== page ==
Old Forester 100 Proof had been a mainstay on shelves for years. On a recent Bourbon Pursuit podcast, Jackie Zykan led on that it’s commonly referred to as “Old Forester Signature” among many of the enthusiasts and Old Forester workers who have been active in bourbon for a while.
This is a very unassuming bottle on the outside even after they did a label refresh in recent years. But because of the twist cap and the low price, most people will still pass right by it on the shelves. It is quite popular with bartenders though and appears frequently as an ingredient in most bars cocktail lists.
Old Forester products aren’t technically aged very long due to the effects that the heat cycled warehouses have on the barrels of whiskey within, but since this bottle is labeled as a “straight” bourbon with no additional age statements, that means it’s probably right at 4 years old.
It’s no secret that Old Forester focuses their attention on the Whiskey Row line of products. The Whiskey Row lineup demonstrated Old Forester’s committment to increasing the quality of their bourbon and getting the public excited about their products again. This had the added effect of increasing the quality among their standard lineups too, much to the benefit of Old Forester 100 proof.
At 100 proof, Old Forester has kind of painted itself into a corner since they already carry two other labels that outwardly seem the same. One is Old Forester 1897 from their Whiskey Row series and the other is their newly created Cooper’s Craft 100 Proof label. But as is the case with a lot of brands that see overlapping products, there are usually small details that separate each bottle from one another and justify an increase or decrease in price.
On paper, all three of these bourbons (OF100, OF1897 and Cooper’s Craft 100 Proof) share the same proof and are likely all 4 years old. But OF1897 is technically listed as a “bottled in bond” bourbon (meaning that on top of being 4 years old, all of the barrels have to come from the same distilling season). OF1897 probably has higher quality barrels selected though since the price is about $20-25 more expensive per bottle. Cooper’s Craft 100 Proof is about $8 more expensive than OF100 and that probably comes from the unique barrels that are used (with grooves carved into the staves).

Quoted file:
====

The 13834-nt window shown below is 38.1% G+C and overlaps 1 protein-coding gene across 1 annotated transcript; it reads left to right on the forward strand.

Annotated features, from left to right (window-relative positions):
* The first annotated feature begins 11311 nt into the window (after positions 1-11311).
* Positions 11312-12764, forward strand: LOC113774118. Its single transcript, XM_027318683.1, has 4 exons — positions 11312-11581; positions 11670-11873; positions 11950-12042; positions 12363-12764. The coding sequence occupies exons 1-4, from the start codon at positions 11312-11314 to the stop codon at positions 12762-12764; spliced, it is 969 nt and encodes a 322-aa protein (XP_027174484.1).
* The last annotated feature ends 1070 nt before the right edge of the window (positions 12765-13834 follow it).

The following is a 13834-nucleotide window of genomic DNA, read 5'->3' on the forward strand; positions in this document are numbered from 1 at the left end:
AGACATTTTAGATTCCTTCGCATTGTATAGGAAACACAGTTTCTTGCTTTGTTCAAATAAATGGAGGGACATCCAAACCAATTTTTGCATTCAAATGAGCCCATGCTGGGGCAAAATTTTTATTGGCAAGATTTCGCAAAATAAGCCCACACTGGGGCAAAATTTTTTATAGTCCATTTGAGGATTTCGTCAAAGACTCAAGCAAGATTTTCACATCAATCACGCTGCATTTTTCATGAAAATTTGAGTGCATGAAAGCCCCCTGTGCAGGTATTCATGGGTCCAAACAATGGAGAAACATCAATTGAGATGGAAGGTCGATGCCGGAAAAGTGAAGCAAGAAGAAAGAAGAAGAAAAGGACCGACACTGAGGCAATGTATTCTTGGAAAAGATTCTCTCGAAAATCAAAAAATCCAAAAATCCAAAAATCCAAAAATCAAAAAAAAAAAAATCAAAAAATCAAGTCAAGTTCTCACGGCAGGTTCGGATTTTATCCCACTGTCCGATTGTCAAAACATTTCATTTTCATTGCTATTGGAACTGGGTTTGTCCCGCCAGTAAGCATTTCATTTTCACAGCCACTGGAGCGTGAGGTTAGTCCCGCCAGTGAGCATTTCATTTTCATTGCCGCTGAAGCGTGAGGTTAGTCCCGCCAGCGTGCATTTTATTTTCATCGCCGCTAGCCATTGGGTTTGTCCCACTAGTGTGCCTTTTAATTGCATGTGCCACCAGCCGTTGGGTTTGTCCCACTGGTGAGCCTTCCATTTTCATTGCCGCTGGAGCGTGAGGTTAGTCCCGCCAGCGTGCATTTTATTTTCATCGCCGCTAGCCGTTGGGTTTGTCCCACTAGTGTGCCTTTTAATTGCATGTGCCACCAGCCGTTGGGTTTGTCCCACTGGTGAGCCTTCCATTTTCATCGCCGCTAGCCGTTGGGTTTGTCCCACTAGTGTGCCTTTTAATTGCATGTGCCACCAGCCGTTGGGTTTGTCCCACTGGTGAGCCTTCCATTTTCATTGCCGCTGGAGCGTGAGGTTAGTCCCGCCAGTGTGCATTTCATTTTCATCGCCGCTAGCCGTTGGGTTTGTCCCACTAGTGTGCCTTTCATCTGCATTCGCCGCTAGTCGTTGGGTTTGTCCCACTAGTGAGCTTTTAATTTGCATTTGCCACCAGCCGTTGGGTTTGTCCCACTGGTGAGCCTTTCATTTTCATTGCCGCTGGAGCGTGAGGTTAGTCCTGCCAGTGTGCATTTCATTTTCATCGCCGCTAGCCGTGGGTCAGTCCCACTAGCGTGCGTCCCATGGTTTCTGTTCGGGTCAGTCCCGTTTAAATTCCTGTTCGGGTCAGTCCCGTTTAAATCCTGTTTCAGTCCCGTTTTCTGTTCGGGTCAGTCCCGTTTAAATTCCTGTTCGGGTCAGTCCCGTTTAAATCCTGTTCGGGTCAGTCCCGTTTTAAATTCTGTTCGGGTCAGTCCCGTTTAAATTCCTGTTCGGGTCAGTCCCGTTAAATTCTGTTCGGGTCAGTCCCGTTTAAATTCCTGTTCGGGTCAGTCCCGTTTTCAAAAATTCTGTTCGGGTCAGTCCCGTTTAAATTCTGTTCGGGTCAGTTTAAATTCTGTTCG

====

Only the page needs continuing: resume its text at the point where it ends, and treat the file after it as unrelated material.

In a previous review of OF1897, I found myself turned off by what I noted as a dry and bitter experience. It was far and away my least favorite of all the Whiskey Row bottles.
So does that automatically bode poorly for OF100? There’s only one way to know. I sampled this neat in a glencairn to find out.
Soft baking spice notes coupled with some oak is a really nice touch for such a young bourbon. There is a hint of cherry syrup which is nice because I wasn’t expecting it.
It smells like it has a lot of quality to it with the sweetness and oak displaying maturity that most bourbons at this age (probably around 4 years) don’t have.
Palate: The chocolate and caramel notes continue from the nose while a nice cherry rollup flavor comes through. The heat is more noticeable on the tongue than it was on the nose but maybe that’s because the baking spices feel hotter.
The oak spice becomes a bit drier while tobacco leaf is also found. This seems really well rounded and I digging how much depth the flavors have for such a low priced bottle.
Finish: The finish carries over with a tannin-rich theme of oak and sweet, flavored tobacco. Kind of like a Swisher’s Sweet Cigar.
The sweetness transforms from caramel to a spiced honey. The fruits start to disappear a little bit, but they’re still there. Overall it’s a very pleasant finish that becomes muted the more you drink it.
I was really surprised with how much I enjoyed this. I had been avoiding buying a bottle for years just because I thought I should focus my money on other bourbons that I viewed as superior.
But as my bourbon journey went on and I found myself starting to enjoy Old Forester products more and more, I decided to make it a point by tasting each and every one. OF100 was my most recent experience and I have to say, I’m a fan.
What really gets me going when it comes to Old Forester or Woodford Reserve products is the fact I can taste so many more tannins and spices than I can with similar products from Buffalo Trace, Heaven Hill or Wild Turkey.
It comes off as having more maturity to it and has many more layers of flavor. Buffalo Trace, Wild Turkey and Heaven Hill chill filter their mid-shelf products to the point where they taste much lighter (and sometimes fruitier). I don’t find that same experience with Old Forester products. Everything they do seems to be heavier, bolder and more flavorful.
Old Forester 100 deserves to be on everyone’s shelves. If it’s been a while since you’ve tried it, I encourage you to try it again. It’s likely changed for the better.
And if you’re like me and did not enjoy Old Forester 1897, then don’t automatically count this one out. I find that they’re both different enough to warrant a second look.
Now all that’s left is to try this against Cooper’s Craft 100 Proof (also an Old Forest product!) and see which one provides the best 100 proof sip out of all 3. Until next time!
1 | Disgusting | Drain pour (Example: Jeffers Creek)
2 | Poor | Forced myself to drink it
3 | Bad | Flawed (AD Laws 4 Grain BiB, Clyde Mays anything)
4 | Sub-par | Many things I’d rather have (Tincup 10 year)
5 | Good | Good, solid, ordinary (Larceny, Sazerac Rye)
6 | Very Good | Better than average (Buffalo Trace, OGD BiB)
7 | Great | Well above average (Old Ezra Barrel Proof, Old Weller Antique)
8 | Excellent | Exceptional (Michter’s Barrel Proof Rye, Four Roses Barrel Strength)
9 | Incredible | Extraordinary (GTS, 13 Year MGP or Canadian Rye)
10 | Insurpassable | Nothing Else Comes Close (William Larue Weller)
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